The Flash #70 // Review
The Flash #70, written by Joshua Williamson, with art by Howard Porter, and colors by Hi-Fi, takes Barry Allen back to “year one” of his career as the Scarlet Speedster, but it may not be the story you’re expecting. Previously, after defeating the Trickster, Barry Allen returned to work at his CSI lab, only to discover a mysterious figure named “Steadfast,” who had control of the Still Force (previously, only tapped into by the Turtle, and Gorilla Grodd). He claimed the Flash needed to remember “something he had forgotten” before unleashing his powers on him, apparently sending him back to his childhood. Now, Williamson revisits the origin of the Flash, but there is most definitely more than meets the eye going on.
First of all, kudos to Williamson for cracking the code on a new way to present Year One stories. At first glance, this seems to be yet another retread of the Flash’s origin, which could have easily been a snooze fest. Not only has the Year One imprint been done to death, but Barry’s origin has been retold countless times, itself. Sure, it’s nice to knock the dust off of the original Silver Age story from time to time, but nobody was begging Williamson to do so. Fortunately, the writer of The Flash had a fresh take on it, presenting it as a time travel mystery by literally having Barry shoved back into his own past at the end of the last issue. Williamson is, essentially, having his cake, and eating it, too. All of the trappings of a typical Year One story are present, but there is another layer added that keeps your eyes at attention, looking for any semblance of an explanation to the previous issue’s cliffhanger.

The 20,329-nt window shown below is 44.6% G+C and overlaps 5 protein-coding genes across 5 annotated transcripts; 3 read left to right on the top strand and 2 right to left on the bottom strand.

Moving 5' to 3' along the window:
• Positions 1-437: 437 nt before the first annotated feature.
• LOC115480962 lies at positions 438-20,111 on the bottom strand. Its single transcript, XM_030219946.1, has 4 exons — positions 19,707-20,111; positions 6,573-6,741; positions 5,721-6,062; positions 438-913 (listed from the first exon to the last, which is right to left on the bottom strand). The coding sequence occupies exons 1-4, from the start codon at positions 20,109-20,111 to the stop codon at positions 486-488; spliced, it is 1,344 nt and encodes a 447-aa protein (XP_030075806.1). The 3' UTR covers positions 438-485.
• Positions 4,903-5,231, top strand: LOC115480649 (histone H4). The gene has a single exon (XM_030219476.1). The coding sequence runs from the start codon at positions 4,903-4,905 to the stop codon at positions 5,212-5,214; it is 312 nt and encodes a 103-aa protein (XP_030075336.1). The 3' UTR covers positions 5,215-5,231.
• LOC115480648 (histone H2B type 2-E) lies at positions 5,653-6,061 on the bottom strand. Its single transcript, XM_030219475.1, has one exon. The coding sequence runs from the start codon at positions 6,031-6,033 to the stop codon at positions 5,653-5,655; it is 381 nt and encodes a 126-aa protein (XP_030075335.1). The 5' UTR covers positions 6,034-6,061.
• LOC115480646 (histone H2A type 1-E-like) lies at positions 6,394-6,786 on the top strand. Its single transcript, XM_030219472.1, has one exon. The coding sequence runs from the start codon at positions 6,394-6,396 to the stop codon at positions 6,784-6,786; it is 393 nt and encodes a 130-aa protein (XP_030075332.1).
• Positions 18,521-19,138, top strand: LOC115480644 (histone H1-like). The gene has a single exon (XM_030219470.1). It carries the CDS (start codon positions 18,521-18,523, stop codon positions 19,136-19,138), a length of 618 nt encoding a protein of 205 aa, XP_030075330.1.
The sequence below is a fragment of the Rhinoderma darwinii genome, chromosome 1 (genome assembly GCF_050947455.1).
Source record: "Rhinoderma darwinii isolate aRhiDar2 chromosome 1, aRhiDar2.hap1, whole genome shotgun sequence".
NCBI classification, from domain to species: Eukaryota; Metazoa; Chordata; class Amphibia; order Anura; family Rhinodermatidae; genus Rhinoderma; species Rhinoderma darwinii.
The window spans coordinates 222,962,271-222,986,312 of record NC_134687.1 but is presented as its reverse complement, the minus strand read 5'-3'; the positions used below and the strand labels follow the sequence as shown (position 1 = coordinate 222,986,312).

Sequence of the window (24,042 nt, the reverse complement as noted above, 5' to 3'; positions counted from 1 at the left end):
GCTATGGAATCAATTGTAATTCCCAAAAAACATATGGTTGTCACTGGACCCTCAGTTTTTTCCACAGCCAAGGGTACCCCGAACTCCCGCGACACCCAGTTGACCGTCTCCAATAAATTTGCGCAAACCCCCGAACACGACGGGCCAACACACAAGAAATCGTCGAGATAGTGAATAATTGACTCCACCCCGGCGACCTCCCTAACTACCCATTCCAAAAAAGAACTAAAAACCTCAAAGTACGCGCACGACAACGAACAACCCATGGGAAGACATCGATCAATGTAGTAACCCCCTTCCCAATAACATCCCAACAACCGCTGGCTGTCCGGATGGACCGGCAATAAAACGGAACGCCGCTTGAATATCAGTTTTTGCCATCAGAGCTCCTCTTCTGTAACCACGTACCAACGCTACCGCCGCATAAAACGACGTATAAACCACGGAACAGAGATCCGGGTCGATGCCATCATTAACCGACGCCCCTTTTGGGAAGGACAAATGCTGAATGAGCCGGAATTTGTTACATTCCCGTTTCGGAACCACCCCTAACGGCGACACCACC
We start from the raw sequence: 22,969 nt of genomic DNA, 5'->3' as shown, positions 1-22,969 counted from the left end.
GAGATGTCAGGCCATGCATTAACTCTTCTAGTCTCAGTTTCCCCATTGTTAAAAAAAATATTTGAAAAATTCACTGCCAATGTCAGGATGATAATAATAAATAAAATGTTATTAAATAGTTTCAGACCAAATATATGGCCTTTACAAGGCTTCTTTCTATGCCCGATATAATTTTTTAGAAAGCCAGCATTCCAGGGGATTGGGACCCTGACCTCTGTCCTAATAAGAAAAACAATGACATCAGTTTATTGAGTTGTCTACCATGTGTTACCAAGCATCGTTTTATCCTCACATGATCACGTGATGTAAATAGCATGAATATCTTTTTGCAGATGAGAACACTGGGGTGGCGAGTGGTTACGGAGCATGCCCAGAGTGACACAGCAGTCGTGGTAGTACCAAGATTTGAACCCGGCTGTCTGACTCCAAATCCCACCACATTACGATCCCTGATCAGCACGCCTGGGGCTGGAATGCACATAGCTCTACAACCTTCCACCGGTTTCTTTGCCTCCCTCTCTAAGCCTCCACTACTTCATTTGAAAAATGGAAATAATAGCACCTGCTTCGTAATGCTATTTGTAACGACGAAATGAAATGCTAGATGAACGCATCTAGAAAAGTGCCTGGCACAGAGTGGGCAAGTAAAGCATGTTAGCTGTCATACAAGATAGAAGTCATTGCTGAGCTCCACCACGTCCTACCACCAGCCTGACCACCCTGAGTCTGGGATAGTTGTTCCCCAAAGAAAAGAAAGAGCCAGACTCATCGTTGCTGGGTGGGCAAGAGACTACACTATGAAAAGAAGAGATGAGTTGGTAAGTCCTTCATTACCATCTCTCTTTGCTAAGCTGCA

There is a downside to such a fresh take on retelling an origin story, though: you’re only really interested in the mystery. As stated above, the readers have seen the Flash’s origin recounted many times, told from as many angles as humanly possible. Williamson promises more but barely hints at a larger story, with the opening chapter serving as a sort of teaser for the rest of the arc. There is an excellent exclamation point on the end of this issue that will draw readers back for part two, but the first issue feels drawn out for the simple purpose of hitting that moment extra hard.
Porter, a veteran DC artist, only improves with age. Handling the pencils and inks this issue, he is turning in some of the best work of his career, whether it’s a quiet, tender scene between Barry and his mom, or the ultra-kinetic action panels involving the soon-to-be Flash exploring his newfound speed. Hi-Fi also shines (literally), as every panel is beautifully colored. Even when lightning is striking in the background of a scene, your eye is immediately drawn to it.
This may not have been the best opening chapter one could imagine for Flash’s Year One story, as most of the issue seems like Williamson slapping another coat of paint on an old house, but the premise for this arc is so powerful, so it seems like it might be worth sticking around to see what happens. Especially, with such a crazy final page that leaves you wondering what this story is really about.